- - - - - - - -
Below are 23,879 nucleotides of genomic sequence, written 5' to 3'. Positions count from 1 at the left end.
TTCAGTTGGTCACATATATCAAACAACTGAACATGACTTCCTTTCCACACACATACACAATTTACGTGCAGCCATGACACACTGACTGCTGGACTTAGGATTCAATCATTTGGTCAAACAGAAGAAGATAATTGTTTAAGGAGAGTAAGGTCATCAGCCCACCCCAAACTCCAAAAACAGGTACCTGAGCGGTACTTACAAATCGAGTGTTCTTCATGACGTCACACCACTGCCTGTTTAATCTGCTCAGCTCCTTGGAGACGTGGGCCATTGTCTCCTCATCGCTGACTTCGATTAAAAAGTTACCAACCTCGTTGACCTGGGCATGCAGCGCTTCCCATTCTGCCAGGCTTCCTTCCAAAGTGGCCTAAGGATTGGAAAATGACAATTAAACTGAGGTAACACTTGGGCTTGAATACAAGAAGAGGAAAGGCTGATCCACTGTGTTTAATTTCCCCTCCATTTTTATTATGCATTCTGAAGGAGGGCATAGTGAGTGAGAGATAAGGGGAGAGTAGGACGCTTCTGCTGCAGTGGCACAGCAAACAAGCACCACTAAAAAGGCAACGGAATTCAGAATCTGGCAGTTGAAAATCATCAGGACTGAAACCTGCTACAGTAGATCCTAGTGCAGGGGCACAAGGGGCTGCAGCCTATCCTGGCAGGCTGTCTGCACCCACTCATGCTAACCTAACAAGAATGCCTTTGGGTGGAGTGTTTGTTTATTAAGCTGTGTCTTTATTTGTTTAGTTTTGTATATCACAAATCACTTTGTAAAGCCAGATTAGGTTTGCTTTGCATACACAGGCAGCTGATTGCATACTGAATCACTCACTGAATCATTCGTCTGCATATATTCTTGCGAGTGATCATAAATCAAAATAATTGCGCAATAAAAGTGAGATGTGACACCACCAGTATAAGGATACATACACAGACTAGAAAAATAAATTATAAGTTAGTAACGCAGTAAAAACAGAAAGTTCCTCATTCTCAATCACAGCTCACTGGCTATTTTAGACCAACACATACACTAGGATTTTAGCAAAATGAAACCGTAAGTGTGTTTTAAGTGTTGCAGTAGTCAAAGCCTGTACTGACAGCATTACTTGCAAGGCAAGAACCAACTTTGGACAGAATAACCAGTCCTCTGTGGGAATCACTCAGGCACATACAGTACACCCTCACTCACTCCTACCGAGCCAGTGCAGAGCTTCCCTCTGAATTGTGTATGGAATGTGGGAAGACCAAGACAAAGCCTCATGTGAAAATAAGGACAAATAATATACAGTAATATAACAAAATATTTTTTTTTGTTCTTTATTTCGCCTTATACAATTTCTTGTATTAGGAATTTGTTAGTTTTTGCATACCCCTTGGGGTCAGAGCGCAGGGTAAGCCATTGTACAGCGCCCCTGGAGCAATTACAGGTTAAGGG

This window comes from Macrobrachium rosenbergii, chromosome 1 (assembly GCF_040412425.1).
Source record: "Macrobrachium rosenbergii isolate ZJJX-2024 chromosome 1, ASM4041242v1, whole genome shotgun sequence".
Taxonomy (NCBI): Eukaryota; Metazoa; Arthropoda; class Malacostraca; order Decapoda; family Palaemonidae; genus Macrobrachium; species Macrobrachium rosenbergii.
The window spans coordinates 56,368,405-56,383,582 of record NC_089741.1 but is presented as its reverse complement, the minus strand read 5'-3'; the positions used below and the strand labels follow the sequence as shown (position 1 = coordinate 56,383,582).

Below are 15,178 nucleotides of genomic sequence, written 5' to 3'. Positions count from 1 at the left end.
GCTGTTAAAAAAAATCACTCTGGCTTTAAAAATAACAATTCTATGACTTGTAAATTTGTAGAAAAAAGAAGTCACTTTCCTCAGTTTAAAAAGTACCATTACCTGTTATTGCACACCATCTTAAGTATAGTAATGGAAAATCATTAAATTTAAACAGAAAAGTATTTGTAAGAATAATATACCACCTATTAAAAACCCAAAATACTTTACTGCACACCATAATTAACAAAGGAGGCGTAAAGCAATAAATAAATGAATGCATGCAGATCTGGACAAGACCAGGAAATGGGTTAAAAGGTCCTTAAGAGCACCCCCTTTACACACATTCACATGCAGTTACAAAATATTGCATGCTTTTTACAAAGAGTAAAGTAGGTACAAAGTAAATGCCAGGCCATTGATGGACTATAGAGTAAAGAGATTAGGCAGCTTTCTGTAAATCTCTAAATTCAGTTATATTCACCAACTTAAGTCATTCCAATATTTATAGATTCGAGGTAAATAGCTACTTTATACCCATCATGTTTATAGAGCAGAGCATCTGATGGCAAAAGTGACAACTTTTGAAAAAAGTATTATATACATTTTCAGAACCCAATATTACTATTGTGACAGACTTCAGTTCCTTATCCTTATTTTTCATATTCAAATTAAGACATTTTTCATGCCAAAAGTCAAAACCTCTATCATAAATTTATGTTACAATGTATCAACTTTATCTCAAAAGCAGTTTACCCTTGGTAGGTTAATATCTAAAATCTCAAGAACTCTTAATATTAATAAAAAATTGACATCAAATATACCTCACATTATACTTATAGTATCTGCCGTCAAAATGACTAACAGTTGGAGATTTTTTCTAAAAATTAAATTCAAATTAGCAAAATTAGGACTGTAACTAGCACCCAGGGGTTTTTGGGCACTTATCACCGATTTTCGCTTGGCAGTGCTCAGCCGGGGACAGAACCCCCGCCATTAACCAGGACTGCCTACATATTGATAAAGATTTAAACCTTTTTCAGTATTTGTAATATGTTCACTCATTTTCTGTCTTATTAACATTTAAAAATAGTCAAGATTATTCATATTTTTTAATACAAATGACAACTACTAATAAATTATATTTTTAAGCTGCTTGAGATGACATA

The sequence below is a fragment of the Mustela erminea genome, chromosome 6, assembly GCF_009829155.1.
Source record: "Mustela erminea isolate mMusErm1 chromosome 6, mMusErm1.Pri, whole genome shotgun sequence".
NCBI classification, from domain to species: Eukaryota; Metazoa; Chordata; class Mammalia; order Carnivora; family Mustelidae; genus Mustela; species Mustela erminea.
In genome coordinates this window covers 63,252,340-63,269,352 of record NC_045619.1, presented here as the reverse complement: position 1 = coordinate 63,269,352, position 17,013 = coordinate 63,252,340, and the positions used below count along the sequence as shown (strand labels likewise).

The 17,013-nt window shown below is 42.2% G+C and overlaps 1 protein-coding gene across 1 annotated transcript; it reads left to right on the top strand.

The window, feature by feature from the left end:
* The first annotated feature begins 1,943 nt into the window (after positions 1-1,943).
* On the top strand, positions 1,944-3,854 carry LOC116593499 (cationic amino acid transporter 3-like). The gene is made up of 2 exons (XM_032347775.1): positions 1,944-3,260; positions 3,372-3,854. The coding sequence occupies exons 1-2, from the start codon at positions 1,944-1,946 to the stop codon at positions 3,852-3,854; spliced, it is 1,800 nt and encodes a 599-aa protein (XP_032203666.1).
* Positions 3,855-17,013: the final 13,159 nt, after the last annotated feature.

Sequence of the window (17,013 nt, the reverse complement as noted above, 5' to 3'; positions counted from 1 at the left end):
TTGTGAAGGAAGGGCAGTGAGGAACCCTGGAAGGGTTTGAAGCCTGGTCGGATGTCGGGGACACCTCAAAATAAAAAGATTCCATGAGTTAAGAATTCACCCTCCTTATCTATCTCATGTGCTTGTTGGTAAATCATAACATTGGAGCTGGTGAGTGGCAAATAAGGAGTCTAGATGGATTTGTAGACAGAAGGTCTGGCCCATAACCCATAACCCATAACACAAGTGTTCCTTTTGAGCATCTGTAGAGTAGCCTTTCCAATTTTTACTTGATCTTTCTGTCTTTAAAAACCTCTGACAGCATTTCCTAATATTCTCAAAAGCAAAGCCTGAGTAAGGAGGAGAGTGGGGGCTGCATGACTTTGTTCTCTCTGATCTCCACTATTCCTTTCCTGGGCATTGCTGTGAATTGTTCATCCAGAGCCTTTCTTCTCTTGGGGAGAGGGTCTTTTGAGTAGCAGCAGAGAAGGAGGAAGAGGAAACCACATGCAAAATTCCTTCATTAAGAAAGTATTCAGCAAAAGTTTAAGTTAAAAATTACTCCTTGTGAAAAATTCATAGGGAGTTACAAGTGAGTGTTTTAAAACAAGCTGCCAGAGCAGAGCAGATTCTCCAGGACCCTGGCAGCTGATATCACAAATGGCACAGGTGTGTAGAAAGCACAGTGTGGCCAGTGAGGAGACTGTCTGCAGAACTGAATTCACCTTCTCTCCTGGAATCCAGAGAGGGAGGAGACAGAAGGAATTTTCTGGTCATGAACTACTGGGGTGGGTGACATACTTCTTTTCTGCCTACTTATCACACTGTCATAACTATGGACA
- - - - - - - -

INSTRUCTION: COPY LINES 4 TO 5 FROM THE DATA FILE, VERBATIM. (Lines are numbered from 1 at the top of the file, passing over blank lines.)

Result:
Source record: "Macrobrachium rosenbergii isolate ZJJX-2024 chromosome 1, ASM4041242v1, whole genome shotgun sequence".
Taxonomy (NCBI): Eukaryota; Metazoa; Arthropoda; class Malacostraca; order Decapoda; family Palaemonidae; genus Macrobrachium; species Macrobrachium rosenbergii.